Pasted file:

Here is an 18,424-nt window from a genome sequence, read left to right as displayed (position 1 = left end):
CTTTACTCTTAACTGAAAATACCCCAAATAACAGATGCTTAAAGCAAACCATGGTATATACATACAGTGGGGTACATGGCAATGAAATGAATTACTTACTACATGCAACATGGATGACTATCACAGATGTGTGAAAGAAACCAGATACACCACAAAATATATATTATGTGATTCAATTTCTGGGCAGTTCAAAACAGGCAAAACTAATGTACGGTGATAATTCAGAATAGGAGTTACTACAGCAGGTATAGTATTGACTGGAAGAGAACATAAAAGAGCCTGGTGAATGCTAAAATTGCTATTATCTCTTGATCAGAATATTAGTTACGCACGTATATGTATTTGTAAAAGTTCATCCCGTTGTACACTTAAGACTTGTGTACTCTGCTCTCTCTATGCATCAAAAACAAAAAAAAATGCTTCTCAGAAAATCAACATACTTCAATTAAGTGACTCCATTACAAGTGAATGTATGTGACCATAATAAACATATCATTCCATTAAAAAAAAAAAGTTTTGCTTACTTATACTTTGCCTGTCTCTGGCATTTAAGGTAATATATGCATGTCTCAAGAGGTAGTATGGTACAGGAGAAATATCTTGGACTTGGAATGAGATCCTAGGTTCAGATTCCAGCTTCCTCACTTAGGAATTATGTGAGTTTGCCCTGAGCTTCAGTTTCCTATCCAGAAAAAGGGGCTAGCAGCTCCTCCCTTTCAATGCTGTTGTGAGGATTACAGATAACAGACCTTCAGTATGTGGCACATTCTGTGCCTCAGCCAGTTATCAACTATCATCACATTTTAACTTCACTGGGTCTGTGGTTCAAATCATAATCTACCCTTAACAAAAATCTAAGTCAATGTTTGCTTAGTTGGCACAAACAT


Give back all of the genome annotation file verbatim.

Here is an 18,424-nt window from a genome sequence, read left to right as displayed (position 1 = left end):
CTTTACTCTTAACTGAAAATACCCCAAATAACAGATGCTTAAAGCAAACCATGGTATATACATACAGTGGGGTACATGGCAATGAAATGAATTACTTACTACATGCAACATGGATGACTATCACAGATGTGTGAAAGAAACCAGATACACCACAAAATATATATTATGTGATTCAATTTCTGGGCAGTTCAAAACAGGCAAAACTAATGTACGGTGATAATTCAGAATAGGAGTTACTACAGCAGGTATAGTATTGACTGGAAGAGAACATAAAAGAGCCTGGTGAATGCTAAAATTGCTATTATCTCTTGATCAGAATATTAGTTACGCACGTATATGTATTTGTAAAAGTTCATCCCGTTGTACACTTAAGACTTGTGTACTCTGCTCTCTCTATGCATCAAAAACAAAAAAAAATGCTTCTCAGAAAATCAACATACTTCAATTAAGTGACTCCATTACAAGTGAATGTATGTGACCATAATAAACATATCATTCCATTAAAAAAAAAAAGTTTTGCTTACTTATACTTTGCCTGTCTCTGGCATTTAAGGTAATATATGCATGTCTCAAGAGGTAGTATGGTACAGGAGAAATATCTTGGACTTGGAATGAGATCCTAGGTTCAGATTCCAGCTTCCTCACTTAGGAATTATGTGAGTTTGCCCTGAGCTTCAGTTTCCTATCCAGAAAAAGGGGCTAGCAGCTCCTCCCTTTCAATGCTGTTGTGAGGATTACAGATAACAGACCTTCAGTATGTGGCACATTCTGTGCCTCAGCCAGTTATCAACTATCATCACATTTTAACTTCACTGGGTCTGTGGTTCAAATCATAATCTACCCTTAACAAAAATCTAAGTCAATGTTTGCTTAGTTGGCACAAACAT